WMD > Nuclear The United Kingdom is a nuclear weapon state party to the Nuclear Non-Proliferation Treaty (NPT). The UK's current stockpile is thought to consist of less than 200 strategic and "sub-strategic" warheads on Vanguard-class nuclear-powered ballistic missile submarines (SSBN). The Strategic Defense Review of July 1998 called for major changes in the United Kingdom's nuclear weapons program. Air-delivered weapons were removed from service, leaving the SSBNs as the United Kingdom's only nuclear deterrent. The Review mandated that only one submarine be on patrol at a time, with its missiles detargeted and with a reduced number of warheads (maximum of 48). On May 1, 2004, the Nuclear Safeguards Act went into effect in the United Kingdom, providing necessary legislation for the enforcement of the "additional protocol" designed to provide greater protection against nuclear non-proliferation. This protocol built on existing nuclear safeguards agreements with the IAEA. The United Kingdom ratified the NPT in November 1968 and the Comprehensive Test Ban Treaty in June 1998. As one of the five recognized nuclear weapons states under the Nuclear Non-Proliferation Treaty (NPT), the United States maintains a sizeable arsenal of nuclear weapons, including approximately 10,350 intact warheads, 5300 of which are considered active or operational. Approximately 4,530 strategic warheads are operational, 1,150 of which are deployed on land-based missile systems (Minuteman and Peacekeeper ICBMs), 1,050 on bombers (B-52 and B-2), and 2,016 on submarines (Ohio-class subs). 780 are tactical nuclear weapons (TNWs), and consist of an estimated 200 Tomahawk land attack cruise missiles (TLAM/N), and 580 B61 bombs. The remaining warheads are stockpiled. The only remaining U.S. weapons in forward deployment, aside from those on SSBNs, are approximately 480 of the 580 operational B61 bombs, located at eight bases in six European NATO countries. According to the May 2002 Treaty of Moscow (the Strategic Offensive Reductions Treaty, or SORT) between the United States and the Russian Federation, both countries are required to reduce their strategic nuclear arsenals to 1,700-2,200 operationally deployed warheads by 2012. In June 2004, the US Department of Energy announced that "almost half" of these warheads would be retired for dismantlement by 2012. This statement suggests that the total stockpile of 10,350 warheards would be reduced to about 6,000 by this date. Over 5,000 warheads have been removed from deployment by the United States and placed in a "responsive reserve force" (active but not deployed or in overhaul). These "spares," or warheads on inactive status, have not been dismantled, in keeping with past practice under previous U.S. arms control agreements. The Bush administration has rejected U.S. ratification of the Comprehensive Nuclear Test Ban Treaty, but calls for a continued moratorium on nuclear testing. The NPR calls for a reduction in the amount of time needed (now 18 months as mandated by Congress, but this could be reduced to as little as 12 months) to test a nuclear weapon, suggesting that the United States might decide to resume nuclear testing, although Bush administration officials deny that this is currently planned and explain the shortening of test-site readiness time as a logical extension of the U.S. decision to maintain a testing option. The NPR also calls for discussion on possible development of new, low-yield, bunker-busting TNW. A law barring research and development that could lead to the production by the United States of a new low-yield "bunker buster" nuclear weapon (warheads with a yield of 5 kilotons or less) was passed by Congress in 1994. In its FY2004 budget request, however, the Department of Defense requested a repeal of the 1994 law, suggesting that the U.S. government intends to proceed with development of new nuclear weapons. The repeal was approved by the Senate on 20 May 2003. The Bush administration has requested an additional $8.5 million in its 2006 budget in order to continue research of nuclear "bunker busters" under the Robust Nuclear Earth Penetrator (RNEP) Project. Congress rejected RNEP funding and resources for the Advanced Concepts Initiative, one that would develop mini-nukes or exotic designs, completely for FY2005. Weapons laboratories under the Department of Energy began research on the RNEP Project in 2003, and the study is expected to be complete in 2006. The United States used nuclear weapons on Hiroshima and Nagasaki in August 1945, making it the only country that has ever used nuclear weapons during a conflict. It ratified the NPT in March 1970.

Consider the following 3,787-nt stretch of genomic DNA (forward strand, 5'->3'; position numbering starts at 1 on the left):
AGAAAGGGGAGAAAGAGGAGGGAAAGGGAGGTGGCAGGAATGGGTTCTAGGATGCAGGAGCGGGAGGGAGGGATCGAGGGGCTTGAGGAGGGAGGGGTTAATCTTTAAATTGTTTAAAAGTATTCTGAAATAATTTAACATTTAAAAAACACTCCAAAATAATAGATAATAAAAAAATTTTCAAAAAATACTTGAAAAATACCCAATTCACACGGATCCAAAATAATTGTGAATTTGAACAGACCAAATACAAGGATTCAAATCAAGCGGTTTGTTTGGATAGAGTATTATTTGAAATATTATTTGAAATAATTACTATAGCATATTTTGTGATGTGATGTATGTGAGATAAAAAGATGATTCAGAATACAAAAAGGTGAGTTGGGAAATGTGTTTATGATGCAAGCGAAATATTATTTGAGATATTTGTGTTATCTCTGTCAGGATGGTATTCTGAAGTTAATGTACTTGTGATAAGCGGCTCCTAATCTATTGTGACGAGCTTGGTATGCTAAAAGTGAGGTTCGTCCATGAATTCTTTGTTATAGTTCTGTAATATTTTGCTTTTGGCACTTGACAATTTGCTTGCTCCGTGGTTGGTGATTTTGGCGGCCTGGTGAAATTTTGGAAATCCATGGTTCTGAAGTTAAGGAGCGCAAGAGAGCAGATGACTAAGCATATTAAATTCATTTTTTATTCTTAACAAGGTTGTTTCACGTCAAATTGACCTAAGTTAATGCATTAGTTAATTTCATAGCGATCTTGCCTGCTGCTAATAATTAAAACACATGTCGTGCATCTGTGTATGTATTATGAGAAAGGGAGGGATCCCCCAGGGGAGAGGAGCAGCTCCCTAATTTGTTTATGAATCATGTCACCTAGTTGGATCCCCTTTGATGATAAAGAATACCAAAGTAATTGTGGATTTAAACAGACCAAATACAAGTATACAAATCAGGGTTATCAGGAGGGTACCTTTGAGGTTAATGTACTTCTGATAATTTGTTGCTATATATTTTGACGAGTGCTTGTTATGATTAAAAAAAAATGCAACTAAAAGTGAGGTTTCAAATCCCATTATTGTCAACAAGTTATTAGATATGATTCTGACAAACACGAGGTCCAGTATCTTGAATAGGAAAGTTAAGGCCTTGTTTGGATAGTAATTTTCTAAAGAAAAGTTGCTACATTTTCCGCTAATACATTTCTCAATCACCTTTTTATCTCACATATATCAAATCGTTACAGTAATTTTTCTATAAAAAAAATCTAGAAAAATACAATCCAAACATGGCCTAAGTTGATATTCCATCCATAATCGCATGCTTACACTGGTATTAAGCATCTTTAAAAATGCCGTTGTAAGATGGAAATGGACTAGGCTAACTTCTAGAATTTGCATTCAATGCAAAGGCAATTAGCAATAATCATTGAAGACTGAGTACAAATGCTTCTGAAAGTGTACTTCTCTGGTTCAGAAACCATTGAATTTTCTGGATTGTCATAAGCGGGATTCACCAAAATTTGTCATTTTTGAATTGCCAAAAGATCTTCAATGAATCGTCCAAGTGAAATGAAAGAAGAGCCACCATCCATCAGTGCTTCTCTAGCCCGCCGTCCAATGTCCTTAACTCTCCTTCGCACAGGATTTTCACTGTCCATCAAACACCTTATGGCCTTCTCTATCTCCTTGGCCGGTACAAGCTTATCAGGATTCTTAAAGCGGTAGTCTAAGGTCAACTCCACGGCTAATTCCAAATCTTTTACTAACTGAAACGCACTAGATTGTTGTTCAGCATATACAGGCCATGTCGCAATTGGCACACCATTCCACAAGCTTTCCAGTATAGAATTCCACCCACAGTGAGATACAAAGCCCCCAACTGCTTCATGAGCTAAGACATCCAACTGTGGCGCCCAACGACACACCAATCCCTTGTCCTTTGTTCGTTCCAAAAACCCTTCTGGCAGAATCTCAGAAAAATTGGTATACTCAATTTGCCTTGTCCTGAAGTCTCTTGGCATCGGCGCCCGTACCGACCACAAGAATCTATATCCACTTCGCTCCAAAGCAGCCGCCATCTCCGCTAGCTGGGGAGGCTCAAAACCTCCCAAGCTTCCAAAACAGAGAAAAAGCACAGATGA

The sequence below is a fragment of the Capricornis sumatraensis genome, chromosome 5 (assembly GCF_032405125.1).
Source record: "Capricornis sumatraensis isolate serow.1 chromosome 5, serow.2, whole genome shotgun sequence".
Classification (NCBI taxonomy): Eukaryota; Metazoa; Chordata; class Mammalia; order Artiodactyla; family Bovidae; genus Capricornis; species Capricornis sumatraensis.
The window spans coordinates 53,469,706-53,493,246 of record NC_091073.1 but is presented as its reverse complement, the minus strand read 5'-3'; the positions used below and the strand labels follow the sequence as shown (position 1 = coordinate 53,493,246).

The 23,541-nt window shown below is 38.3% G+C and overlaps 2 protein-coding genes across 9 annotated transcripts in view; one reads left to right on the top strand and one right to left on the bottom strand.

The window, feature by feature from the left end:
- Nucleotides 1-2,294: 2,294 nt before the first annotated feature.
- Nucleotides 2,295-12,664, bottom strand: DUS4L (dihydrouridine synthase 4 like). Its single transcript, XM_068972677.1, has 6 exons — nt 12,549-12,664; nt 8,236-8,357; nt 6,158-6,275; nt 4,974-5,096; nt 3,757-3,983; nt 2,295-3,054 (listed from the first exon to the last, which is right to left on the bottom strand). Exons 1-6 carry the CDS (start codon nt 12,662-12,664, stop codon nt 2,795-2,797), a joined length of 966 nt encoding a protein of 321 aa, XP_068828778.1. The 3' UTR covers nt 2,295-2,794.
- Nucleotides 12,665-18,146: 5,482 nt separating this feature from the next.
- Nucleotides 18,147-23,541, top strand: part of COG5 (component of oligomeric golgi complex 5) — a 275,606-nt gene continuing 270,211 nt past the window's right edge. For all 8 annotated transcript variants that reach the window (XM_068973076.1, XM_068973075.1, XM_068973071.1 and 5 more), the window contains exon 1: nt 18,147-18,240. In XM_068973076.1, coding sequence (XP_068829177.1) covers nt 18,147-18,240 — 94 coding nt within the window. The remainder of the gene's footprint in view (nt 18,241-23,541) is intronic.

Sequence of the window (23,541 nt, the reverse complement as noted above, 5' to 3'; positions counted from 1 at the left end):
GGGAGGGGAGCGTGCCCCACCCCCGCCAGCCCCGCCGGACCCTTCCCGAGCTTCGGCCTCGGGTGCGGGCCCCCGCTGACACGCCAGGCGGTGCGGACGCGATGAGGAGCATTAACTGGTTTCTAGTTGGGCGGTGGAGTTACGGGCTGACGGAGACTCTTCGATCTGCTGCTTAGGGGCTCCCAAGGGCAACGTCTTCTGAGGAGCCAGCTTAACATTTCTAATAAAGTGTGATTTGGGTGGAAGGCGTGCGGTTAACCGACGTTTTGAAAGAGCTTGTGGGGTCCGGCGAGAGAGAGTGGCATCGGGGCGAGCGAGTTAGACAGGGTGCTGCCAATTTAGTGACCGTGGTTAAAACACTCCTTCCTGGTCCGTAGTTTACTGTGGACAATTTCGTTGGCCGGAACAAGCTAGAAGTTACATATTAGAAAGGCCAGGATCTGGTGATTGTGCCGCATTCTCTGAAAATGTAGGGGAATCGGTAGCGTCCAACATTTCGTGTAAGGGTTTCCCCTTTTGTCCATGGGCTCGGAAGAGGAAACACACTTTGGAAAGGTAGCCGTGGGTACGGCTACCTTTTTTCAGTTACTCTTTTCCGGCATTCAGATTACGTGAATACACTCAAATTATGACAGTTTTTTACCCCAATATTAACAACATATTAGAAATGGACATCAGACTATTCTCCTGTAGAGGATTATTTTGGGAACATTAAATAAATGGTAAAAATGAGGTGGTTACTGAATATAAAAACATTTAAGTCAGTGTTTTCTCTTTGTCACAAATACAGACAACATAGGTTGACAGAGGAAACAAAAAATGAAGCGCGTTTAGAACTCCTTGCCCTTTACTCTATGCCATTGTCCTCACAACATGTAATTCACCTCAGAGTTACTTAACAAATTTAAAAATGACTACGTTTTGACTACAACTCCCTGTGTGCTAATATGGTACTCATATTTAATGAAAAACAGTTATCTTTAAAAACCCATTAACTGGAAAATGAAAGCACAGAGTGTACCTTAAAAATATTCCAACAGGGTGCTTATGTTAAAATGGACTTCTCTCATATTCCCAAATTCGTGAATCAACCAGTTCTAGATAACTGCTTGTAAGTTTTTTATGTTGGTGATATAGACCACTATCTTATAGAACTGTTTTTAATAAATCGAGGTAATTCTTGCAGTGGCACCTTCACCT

Manpower fit for military service > Males age 16-49 None None